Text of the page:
Hamilton was on a path toward earning her Ph.D. at Munich when she got a job offer to be the first headmistress of Bryn Mawr Preparatory School in Baltimore, a school created with the intention of actually preparing girls for college..'”

She was extremely successful as the head of the school, and she remained there for 26 years. Mary Armstrong Shoemaker, a teacher at Bryn Mawr School, said: “One day when a friend confessed that she did not really know the difference between Sophocles, Euripides, and Aeschylus (the three great Greek writers of tragedy), Edith cried, ‘My dear child,’ leapt to her feet, and began pulling volumes off the shelves, translating bits from each poet and explaining their differences with such humor and passion that someone who was there said, ‘She made me feel she must have just had lunch with Aeschylus.'”

The story goes that Hamilton tried to retire sooner than the 26 years she ended up staying at Bryn Mawr, but that the board refused her resignation for several years because she was so well-liked. After retiring, she bought a house on the coast of Maine, where she spent summers with her partner, Doris Fielding Reid. Reid was a former student of Hamilton’s who became an investment banker. She worked and Edith kept house. They spent their winters in New York City or Washington, D.C., with a lively circle of friends. Hamilton often entertained her social circle with casual lectures and anecdotes about Greek tragedy, and her friends encouraged her to write her thoughts down and publish them. She refused over and over, but finally the editor of Theater Arts Monthly convinced her to submit a piece. It was such a success that she continued to write articles, and collected them into her first book, The Greek Way (1930), published when she was 63 years old. In The Greek Way, she wrote: “The Greeks were not the victims of depression. Greek literature is not done in gray or with a low palette. It is all black and shining white or black and scarlet and gold. The Greeks were keenly aware, terribly aware, of life’s uncertainty and the imminence of death. Over and over again, they emphasize the brevity and the failure of all human endeavor, the swift passing of all that is beautiful and joyful. To Pindar, even as he glorifies the victor in the games, life is ‘a shadow’s dream.’ But never, not in their darkest moments, do they lose their taste for life. It is always a wonder and a delight, the world a place of beauty, and they themselves rejoicing to be alive in it. Quotations to illustrate this attitude are so numerous, it is hard to make a choice. One might quote all the Greek poems there are, even when they are tragedies.”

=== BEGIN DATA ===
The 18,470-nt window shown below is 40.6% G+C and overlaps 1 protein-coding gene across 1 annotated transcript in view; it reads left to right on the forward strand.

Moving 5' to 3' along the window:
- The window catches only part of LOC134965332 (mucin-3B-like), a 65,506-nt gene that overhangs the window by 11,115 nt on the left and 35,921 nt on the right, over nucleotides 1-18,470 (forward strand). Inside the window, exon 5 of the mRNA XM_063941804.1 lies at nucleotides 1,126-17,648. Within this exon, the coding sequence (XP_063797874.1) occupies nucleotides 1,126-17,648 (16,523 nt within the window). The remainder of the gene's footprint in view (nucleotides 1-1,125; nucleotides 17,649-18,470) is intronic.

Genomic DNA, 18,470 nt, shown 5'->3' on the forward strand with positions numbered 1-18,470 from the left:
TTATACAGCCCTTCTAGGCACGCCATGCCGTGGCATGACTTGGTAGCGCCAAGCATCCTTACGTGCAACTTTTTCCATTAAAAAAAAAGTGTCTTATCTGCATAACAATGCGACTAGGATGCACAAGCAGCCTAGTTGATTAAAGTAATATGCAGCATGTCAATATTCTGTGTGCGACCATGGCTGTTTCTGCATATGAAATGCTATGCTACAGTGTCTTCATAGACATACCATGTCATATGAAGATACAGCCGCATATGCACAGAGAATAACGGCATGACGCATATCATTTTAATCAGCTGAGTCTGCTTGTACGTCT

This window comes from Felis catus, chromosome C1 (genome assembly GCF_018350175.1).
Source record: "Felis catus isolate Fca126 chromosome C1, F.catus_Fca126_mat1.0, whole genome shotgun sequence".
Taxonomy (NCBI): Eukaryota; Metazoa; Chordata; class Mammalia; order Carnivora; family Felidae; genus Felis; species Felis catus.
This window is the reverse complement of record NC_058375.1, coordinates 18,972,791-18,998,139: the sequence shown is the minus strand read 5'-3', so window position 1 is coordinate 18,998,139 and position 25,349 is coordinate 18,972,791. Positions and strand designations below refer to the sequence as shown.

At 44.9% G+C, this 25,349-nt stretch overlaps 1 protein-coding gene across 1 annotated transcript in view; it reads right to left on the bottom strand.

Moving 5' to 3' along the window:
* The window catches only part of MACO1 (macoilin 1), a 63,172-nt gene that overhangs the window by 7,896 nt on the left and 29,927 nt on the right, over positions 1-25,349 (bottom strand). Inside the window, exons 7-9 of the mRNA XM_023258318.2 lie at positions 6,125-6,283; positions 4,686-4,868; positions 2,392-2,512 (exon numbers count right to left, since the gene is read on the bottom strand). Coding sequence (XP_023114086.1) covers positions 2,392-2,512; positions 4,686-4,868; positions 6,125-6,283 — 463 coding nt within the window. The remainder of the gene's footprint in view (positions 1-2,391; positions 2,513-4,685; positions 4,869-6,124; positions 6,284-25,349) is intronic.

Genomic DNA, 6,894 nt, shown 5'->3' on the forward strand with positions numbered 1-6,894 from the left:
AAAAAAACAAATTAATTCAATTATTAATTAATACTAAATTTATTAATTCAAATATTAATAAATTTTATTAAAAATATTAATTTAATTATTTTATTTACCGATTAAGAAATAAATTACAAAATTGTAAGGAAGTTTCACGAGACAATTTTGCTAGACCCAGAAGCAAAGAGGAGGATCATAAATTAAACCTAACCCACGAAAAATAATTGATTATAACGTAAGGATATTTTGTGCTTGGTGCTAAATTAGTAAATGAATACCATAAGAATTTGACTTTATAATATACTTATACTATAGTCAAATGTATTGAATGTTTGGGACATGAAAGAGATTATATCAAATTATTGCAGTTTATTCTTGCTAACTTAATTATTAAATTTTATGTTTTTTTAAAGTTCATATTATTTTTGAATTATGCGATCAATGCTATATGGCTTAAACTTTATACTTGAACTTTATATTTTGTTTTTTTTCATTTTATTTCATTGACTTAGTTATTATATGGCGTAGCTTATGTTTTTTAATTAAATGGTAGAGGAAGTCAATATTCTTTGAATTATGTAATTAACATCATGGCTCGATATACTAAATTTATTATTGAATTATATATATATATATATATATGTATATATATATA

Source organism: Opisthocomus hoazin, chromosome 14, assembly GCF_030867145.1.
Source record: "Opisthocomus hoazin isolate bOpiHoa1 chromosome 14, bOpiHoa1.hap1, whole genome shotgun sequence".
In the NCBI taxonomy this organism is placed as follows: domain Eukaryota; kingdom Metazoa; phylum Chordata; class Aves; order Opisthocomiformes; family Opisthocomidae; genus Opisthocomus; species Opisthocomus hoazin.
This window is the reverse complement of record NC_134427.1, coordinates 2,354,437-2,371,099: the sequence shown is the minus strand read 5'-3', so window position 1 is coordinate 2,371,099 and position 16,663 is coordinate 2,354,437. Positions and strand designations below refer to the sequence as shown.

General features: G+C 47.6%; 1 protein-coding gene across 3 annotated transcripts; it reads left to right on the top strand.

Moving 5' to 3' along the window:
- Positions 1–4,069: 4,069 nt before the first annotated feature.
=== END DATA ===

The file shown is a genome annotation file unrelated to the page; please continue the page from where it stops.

Hamilton made up for lost time by writing many more books, including The Roman Way (1932); Spokesmen for God (1949); Echo of Greece (1957); and most famously, Mythology: Timeless Tales of Gods and Heroes (1942), a retelling of the Greek myths. In 1957, she was made an honorary citizen of Athens, and she visited Greece for the first time in her life, at the age of 90.